Scotland. The name Douggale is derived from the personal name Dougal. The Gaelic form of the name is Mac Dhughaill and literally means son of Dougal.
Early Origins of the Douggale family
Galloway (Gaelic: Gall-ghaidhealaibh), an area of southwestern Scotland, now part of the Council Area of Dumfries and Galloway, that formerly consisted of the counties of Wigtown (West Galloway) and Kirkcudbright (East Galloway), where they were descended from Dugall eldest son of Somerled, first Lord of the Isles, and his son Duncan who received the lands of Lorn.The Clan was a bitter foe of Robert the Bruce, who made a narrow escape during one battle with the MacDougals only by discarding his cloak. The brooch of this cloak, now known as the Brooch of Lorn, is a treasured possession of the Chief of the Clan. The Clan faced heavy retaliation and was stripped of their lands once Robert the Bruce secured the Scottish throne. The lands were restored to the Clan upon the death of the king, but passed to the Stewarts in 1388 when the last member of the senior branch of MacDougals died without issue.
Early History of the Douggale family
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Douggale Spelling Variations
Spelling variations were extremely common in medieval names, since scribes from that era recorded names according to sound rather than a standard set of rules. Douggale has appeared in various documents spelled MacDougall, MacDowall, MacDowell, MacDugald, MacDill and many more.
Early Notables of the Douggale family (pre 1700)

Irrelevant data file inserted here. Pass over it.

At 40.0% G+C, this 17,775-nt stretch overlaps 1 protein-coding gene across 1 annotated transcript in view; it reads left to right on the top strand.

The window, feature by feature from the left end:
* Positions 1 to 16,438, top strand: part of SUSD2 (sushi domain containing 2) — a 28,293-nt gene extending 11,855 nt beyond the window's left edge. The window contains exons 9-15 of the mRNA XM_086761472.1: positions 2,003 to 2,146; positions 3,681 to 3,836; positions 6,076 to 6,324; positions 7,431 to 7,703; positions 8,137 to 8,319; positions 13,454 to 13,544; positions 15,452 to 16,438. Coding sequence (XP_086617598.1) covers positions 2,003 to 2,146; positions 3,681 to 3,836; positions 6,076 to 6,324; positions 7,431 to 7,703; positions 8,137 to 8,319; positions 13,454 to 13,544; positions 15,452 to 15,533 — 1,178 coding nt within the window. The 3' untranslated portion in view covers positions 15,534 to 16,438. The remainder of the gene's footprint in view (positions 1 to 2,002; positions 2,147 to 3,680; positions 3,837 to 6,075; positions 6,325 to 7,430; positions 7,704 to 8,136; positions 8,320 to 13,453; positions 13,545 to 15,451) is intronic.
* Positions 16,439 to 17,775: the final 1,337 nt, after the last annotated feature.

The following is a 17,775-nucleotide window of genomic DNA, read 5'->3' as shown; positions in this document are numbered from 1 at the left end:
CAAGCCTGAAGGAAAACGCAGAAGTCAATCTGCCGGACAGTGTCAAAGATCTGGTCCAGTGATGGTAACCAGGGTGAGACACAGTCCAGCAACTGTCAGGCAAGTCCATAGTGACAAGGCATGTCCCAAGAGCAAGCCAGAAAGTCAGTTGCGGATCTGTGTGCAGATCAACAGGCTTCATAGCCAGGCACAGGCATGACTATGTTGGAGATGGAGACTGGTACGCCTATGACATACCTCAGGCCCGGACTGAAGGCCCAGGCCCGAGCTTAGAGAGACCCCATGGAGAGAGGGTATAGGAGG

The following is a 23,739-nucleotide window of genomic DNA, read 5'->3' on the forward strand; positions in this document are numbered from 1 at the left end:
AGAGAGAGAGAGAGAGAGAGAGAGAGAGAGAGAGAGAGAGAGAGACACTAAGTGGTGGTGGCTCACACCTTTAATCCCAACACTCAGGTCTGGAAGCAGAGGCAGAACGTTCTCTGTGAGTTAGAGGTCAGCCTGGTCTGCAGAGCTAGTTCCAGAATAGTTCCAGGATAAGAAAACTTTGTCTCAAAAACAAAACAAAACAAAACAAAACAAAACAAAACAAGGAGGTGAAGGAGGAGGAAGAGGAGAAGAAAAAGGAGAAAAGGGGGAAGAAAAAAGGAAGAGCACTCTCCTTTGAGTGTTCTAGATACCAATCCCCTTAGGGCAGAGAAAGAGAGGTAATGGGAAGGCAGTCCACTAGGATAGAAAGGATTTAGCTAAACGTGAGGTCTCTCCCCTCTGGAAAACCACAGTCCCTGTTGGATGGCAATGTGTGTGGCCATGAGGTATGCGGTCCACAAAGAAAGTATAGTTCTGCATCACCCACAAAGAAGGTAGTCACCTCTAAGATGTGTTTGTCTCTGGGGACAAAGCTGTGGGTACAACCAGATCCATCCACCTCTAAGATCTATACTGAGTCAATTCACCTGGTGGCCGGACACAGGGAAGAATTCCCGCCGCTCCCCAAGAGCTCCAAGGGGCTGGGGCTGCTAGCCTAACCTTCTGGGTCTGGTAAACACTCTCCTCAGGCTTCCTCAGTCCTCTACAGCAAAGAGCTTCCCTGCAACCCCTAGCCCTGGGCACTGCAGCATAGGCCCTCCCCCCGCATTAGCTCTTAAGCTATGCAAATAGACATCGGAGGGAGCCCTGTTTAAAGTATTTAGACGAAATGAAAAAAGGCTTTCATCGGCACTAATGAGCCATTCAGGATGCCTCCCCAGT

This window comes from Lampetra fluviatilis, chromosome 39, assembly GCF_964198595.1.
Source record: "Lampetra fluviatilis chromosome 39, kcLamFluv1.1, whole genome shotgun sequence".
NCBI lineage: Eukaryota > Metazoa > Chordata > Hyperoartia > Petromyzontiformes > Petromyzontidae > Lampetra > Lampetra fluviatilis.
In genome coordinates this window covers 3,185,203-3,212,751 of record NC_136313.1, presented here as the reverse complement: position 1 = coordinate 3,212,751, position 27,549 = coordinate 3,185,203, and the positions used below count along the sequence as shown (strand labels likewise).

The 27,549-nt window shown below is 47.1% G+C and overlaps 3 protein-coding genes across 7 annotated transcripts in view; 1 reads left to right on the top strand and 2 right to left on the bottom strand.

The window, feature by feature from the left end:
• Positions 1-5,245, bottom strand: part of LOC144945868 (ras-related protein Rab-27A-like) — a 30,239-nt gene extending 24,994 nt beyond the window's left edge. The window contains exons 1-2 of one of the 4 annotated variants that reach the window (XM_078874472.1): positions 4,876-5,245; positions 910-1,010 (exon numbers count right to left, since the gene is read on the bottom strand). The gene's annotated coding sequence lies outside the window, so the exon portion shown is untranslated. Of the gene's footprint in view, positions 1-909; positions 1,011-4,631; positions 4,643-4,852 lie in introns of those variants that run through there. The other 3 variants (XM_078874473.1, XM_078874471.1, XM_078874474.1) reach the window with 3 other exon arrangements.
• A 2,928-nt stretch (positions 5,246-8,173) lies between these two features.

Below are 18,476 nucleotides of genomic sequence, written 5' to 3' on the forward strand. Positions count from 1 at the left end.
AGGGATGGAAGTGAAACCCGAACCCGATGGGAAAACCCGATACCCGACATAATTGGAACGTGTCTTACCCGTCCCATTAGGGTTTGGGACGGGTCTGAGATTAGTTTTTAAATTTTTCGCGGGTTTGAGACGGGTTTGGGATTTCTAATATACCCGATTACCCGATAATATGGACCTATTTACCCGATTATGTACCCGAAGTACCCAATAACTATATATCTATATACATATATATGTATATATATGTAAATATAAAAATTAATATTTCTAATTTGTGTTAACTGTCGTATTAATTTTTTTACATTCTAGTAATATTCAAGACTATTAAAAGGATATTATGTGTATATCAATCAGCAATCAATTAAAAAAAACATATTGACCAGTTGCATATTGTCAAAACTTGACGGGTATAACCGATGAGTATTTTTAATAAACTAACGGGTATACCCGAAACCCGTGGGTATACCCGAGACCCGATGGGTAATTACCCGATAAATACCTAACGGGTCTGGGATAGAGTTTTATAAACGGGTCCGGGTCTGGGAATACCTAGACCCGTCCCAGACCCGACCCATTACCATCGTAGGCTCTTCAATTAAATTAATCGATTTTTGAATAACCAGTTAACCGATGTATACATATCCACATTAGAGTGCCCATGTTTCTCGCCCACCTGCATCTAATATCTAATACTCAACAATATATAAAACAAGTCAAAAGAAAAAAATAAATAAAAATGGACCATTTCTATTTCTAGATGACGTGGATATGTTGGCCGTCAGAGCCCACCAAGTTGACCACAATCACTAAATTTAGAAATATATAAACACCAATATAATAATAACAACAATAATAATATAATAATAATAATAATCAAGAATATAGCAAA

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Migration of the Douggale family to Ireland
Some of the Douggale family moved to Ireland, but this topic is not covered in this excerpt. More information about their life in Ireland is included in all our PDF Extended History products and printed products wherever possible.
Migration of the Douggale family to the New World and Oceana
Dalriadan families proliferated in North America. Their descendants still populate many communities in the eastern parts of both the United States and Canada. Some settled in Canada as United Empire Loyalists, in the wake of the American War of Independence. Families on both sides of the border have recovered much of their heritage in the 20th century through Clan societies and highland games. Analysis of immigration records indicates that some of the first North American immigrants bore the name Douggale or a variant listed above: Ralph, Patrick and Mary MacDougal settled in Charles Town [Charleston], South Carolina in 1767; Dougal and Hugh MacDougal settled in Charles Town in 1767.
The Douggale Motto
The motto was originally a war cry or slogan. Mottoes first began to be shown with arms in the 14th and 15th centuries, but were not in general use until the 17th century. Thus the oldest coats of arms generally do not include a motto. Mottoes seldom form part of the grant of arms: Under most heraldic authorities, a motto is an optional component of the coat of arms, and can be added to or changed at will; many families have chosen not to display a motto.
Motto: Buaidh no bàs
Motto Translation: Victory or death
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